After exploring the town centre, we took a day trip out to a village called Zhengying Cun which is about ten kilometers to the west and is known for its fine domestic architecture and temples.

As always, once out of the town, it was apparent that China has a huge appetite for steel and for vegetables; there were factories of some sort scattered everywhere and tight between them sprawling acres of vegetables.

As you drive along motorways and side roads, in valleys and villages, between houses and commercial premises everywhere you see row upon row of vegetables. The Chinese ability to grow vegetables in abundance is remarkable. Every inch of ground must be fully exploited and to this end their vegetable gardens are incredibly neat and orderly. I have the feeling though that this strict imperative exhausts the national capacity for tidiness and, apart from their modern townscapes, rural China is often a chaotic mess. On the way to the village for example everywhere on the side of the road were sprawling heaps of coal just dumped untidily by its owner. If tidiness doesn’t make money, then it’s not worth bothering about.

When our taxi reached the village it began to pour with rain. That’s the end of any decent photos, I thought. Even so, as we walked on through the drizzle, I was optimistic that misty grey skies and wet pavements would evoke China as it so often is. Certainly the traditional buildings did not disappoint. What was so pleasant was the relative absence of vehicles as the whole place had a human scale with small paths and passages between the buildings with their pan-tiles swept up roofs. It had not been planned around the motor vehicle.

We were able to visit a number of fine ancestral halls and courtyard houses and they were superb. In one of the halls there was a wedding feast in full swing and it was fun being a fly on the wall as food was carried from the kitchens to the tables where the friends and family were sitting at tables. Certainly we attracted a few curious glances but generally we passed largely unnoticed as foreign tourists are no longer a rarity.

The house I liked the most was at the end of our walk, a large and elegant building whose fine quality was not diminished by the fact that it was made of mud brick. We had a nose around inside the courtyard and it was apparent that this was no longer the home of a rich, capitalist road landlord type but of modest ordinary people. Yet despite relative neglect it looked strong and was surviving the years well despite its form of construction, which is a tribute to its builders.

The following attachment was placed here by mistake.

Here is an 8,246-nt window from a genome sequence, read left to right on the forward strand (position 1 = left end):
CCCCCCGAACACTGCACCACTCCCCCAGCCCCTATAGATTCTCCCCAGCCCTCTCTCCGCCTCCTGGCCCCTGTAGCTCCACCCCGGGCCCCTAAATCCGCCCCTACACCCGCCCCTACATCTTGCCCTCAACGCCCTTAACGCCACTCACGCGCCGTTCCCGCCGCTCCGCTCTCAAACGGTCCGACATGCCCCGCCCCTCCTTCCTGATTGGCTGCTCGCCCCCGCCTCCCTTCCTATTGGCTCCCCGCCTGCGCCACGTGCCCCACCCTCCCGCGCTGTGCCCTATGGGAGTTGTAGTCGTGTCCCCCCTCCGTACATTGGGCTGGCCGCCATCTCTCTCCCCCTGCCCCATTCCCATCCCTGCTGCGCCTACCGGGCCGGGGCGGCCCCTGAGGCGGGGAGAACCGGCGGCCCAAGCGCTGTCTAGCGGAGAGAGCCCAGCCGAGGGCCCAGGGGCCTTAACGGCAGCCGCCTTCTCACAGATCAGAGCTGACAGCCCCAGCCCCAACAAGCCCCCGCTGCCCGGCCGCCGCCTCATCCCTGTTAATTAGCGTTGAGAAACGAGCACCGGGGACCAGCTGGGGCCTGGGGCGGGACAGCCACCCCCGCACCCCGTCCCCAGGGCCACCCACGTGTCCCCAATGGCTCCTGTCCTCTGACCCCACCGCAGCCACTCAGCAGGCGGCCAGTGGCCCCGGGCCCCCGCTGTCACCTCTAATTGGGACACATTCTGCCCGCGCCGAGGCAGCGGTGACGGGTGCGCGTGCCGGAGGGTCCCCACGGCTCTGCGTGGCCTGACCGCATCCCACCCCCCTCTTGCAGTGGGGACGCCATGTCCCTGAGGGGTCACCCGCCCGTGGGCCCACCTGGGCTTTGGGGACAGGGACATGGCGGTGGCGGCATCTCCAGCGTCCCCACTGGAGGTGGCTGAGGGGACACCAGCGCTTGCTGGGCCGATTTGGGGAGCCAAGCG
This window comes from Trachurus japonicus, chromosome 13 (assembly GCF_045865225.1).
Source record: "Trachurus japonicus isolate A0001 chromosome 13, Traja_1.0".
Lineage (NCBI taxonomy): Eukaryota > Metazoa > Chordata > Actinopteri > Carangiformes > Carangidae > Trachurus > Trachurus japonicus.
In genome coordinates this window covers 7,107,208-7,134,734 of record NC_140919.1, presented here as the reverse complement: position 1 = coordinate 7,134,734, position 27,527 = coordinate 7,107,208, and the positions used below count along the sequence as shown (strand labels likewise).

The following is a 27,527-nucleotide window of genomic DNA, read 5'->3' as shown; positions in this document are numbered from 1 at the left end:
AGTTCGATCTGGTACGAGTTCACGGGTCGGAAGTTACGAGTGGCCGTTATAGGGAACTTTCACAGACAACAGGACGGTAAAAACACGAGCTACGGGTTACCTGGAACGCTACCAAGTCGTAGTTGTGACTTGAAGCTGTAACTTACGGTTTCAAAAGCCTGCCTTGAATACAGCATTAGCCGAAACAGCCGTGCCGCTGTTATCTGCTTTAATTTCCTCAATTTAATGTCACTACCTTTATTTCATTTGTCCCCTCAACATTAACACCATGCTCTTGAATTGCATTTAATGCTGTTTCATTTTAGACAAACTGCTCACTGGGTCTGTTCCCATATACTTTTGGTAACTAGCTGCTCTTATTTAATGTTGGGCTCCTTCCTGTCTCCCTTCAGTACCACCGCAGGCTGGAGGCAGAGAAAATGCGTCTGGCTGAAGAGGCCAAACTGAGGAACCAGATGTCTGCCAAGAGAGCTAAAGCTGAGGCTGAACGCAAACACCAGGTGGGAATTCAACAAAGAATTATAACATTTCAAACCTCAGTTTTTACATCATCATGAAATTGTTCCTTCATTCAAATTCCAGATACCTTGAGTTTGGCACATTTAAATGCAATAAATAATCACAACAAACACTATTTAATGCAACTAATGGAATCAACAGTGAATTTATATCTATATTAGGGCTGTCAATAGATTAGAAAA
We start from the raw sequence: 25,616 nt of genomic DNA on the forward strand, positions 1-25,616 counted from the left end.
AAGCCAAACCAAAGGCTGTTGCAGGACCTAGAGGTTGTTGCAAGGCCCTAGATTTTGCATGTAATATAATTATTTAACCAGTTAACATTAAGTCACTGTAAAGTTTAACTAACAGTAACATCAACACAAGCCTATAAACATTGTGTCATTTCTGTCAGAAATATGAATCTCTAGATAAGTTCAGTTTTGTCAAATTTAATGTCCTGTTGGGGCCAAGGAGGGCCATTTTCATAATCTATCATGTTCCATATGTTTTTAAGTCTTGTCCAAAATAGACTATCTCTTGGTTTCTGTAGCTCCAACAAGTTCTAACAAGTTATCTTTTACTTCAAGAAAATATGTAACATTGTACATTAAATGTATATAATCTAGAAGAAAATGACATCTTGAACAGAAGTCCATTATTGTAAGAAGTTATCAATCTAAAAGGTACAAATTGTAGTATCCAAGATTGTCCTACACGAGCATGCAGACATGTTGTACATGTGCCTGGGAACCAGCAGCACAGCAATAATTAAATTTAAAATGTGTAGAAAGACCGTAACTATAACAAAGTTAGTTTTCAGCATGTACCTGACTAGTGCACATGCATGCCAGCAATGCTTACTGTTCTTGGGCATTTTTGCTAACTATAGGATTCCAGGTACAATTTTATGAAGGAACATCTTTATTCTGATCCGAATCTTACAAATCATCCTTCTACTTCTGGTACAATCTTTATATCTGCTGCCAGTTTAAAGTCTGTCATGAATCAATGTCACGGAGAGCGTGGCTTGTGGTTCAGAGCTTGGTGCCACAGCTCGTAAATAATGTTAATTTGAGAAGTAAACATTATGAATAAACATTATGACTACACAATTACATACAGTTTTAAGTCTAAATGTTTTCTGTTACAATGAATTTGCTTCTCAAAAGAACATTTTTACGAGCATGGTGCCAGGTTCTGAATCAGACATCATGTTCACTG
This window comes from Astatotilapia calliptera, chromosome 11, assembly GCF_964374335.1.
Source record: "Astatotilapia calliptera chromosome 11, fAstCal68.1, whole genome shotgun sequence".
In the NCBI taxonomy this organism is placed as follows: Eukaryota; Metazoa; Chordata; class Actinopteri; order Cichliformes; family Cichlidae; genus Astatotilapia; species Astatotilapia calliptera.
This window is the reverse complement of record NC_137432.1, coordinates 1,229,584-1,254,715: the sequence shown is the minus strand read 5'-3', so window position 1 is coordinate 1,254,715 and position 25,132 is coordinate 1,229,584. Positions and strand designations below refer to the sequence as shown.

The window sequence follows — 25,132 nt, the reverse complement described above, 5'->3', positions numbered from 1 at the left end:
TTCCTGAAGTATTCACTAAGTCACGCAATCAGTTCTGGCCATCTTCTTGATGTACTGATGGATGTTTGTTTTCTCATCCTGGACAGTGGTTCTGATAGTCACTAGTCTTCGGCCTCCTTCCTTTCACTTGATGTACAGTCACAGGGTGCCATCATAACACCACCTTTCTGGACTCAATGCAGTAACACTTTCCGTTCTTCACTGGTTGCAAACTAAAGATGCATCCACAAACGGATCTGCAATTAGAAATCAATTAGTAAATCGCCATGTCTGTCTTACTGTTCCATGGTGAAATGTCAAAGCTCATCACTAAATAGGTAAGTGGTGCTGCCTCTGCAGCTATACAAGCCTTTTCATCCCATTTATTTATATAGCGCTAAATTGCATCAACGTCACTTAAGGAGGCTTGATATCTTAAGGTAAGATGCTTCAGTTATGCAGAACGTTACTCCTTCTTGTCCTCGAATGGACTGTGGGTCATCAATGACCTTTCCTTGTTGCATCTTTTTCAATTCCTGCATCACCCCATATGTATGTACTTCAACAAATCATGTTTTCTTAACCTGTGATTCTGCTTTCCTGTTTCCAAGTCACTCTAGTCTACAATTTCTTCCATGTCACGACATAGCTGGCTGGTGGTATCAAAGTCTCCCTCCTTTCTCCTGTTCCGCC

Our visit over, I hardly believed that the promised bus would actually arrive as it was getting late and we were well off the beaten track. Should we walk therefore or should we wait? Could we phone for a taxi? We seemed to be at odds over what to do. How therefore would we resolve this awkward impasse between us.

The light was fading and I was trying to think it all through. If we could narrow the options to two and if there were a pharmacy nearby we could buy what we needed to give us a final decision. But by this time everything was now closed.

Then thankfully there was a hoot and a bus came round the corner to take us back to Shiping.

Perhaps in future I should carry a packet with me to deal with situations like this, though explaining the reason to my wife, Cat, might be a little bit difficult. I’m not sure she’d believe me.

Andrew Hicks The “Thai Girl” Blog March 2010

Monday, 8 March 2010

Yunnan's Yuanyang Rice Terraces

In Yunnan, a Hani grandmother smiles at us from her doorway.

High on the mountain, our bus stops to top up its radiator.

Misty light at dawn on the flooded terraces.

The mist filled the valley for much of the morning.

And it was difficult to stop taking photos.

It only needed figures in the landscape to take another one.

This old lady was going to bring in her ducks for the night.

Breakfast was with all the other visitors in the kitchen.

A buffalo's bottom, an old crone and pigs in the mist.

An old man sharpens his scissors on a stone.

I’ve seen a few rice terraces in my time in Nepal, Bali and the Philippines but for sheer scale they are all dwarfed by the Yuanyang rice terraces in Yunnan province in S.W. China that Cat and I have just visited with our friends, ‘American Bill’ and ‘Chinese Denise’.

Our trip had started with a night in the atmospheric center of Jianshui. (Scroll down for the pictures). In the morning it was noodles in the street and then many hours in a small bus over the mountains to the rice terraces. The roads were a miracle of engineering, with long snaking hairpin bends taking us to terrifying heights with thousand foot drops and no guard rails. Meanwhile the overloaded bus, its roof piled high with luggage, bumped and swerved and brought us close to the brink. Soon we came to a grinding halt and the reason became clear. The tortured springs had collapsed under the strain and we were left miles from anywhere waiting to be rescued by another bus.

Soon we saw the Red River thousands of feet below us, passed the spectacular barrage which dams the gorge and arrived in the bleak modern town of Nansha. Here we booked a comfortable taxi all the way to the terraces, but at Xinjie, the old town on the hill, we were told to get out and join a mini-bus. This was driven by a middle aged woman who was surely on speed.

After a terrifying journey through the mountains she stopped abruptly and told us to get out and walk. The village and guesthouse we had booked was, she said, a few hundred feet down the hill and there was no road. This seemed unlikely and a raging argument erupted during which we were threatened with death and worse besides.